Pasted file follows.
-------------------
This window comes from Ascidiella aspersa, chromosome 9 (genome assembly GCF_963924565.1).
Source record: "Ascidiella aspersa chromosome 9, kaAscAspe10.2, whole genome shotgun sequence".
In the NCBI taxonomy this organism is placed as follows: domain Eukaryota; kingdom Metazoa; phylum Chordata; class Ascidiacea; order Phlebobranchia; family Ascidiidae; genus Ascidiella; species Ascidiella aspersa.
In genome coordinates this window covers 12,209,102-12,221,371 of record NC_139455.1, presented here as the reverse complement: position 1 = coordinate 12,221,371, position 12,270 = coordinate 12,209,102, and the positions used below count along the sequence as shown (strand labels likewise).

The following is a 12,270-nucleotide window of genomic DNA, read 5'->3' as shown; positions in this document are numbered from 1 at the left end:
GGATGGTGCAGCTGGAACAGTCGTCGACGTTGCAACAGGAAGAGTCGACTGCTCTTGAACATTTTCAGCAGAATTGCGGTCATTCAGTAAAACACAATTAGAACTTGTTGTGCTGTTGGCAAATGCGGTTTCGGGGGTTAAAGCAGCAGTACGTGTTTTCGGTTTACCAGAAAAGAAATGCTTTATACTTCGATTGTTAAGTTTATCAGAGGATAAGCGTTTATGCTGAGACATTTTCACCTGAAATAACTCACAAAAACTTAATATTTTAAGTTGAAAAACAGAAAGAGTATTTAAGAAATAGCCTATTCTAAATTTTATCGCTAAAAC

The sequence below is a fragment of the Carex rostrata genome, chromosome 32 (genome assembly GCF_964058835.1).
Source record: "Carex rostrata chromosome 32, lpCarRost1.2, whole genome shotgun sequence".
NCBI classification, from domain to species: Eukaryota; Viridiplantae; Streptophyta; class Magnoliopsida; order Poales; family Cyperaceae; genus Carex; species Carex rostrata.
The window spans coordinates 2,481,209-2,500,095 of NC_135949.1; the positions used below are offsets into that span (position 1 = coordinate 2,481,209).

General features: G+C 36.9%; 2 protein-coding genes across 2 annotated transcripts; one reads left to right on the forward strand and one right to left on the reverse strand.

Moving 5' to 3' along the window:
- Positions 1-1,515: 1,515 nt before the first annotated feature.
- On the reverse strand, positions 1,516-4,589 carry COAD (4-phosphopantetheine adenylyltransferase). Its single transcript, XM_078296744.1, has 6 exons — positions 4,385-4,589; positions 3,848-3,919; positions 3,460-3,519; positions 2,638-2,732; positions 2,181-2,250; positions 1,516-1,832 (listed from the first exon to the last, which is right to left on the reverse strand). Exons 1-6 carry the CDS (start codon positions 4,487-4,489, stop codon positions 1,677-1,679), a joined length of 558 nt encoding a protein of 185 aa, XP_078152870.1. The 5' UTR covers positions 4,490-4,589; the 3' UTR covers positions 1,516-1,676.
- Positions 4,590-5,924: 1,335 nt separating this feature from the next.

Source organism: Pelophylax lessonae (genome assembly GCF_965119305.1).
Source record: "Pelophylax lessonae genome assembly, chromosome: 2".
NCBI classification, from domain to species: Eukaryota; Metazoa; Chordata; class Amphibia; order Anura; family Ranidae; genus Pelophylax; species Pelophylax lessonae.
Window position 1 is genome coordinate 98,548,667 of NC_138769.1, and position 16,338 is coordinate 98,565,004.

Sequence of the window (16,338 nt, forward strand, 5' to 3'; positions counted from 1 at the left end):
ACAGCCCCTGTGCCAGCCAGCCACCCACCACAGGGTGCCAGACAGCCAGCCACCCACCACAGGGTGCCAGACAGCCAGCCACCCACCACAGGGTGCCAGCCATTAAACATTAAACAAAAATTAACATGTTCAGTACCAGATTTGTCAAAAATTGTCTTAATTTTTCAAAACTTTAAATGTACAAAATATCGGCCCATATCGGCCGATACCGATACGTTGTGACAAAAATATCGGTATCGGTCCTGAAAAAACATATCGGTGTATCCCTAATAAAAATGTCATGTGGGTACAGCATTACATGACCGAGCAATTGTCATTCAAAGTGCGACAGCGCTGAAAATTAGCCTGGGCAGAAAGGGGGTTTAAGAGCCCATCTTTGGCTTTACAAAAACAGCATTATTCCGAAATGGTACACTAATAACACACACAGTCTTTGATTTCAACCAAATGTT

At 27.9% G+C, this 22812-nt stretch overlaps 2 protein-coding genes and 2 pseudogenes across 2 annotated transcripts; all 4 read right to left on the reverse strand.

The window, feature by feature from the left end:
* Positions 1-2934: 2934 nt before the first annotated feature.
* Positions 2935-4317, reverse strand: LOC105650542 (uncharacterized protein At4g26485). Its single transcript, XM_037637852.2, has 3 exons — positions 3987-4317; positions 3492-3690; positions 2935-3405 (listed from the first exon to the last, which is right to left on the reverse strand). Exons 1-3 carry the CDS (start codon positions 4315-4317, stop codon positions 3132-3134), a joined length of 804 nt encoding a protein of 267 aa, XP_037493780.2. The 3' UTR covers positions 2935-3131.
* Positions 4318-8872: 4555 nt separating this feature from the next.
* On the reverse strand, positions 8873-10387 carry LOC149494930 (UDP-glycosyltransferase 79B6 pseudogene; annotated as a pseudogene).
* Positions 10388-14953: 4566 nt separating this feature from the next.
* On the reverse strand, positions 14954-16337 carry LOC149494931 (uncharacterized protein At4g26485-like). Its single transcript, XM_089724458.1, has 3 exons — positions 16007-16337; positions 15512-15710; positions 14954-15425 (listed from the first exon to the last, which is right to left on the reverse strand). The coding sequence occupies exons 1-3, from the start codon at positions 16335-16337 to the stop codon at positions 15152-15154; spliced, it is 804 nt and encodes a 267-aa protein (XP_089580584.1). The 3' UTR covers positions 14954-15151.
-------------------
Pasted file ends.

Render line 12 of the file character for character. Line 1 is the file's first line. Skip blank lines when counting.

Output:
Moving 5' to 3' along the window: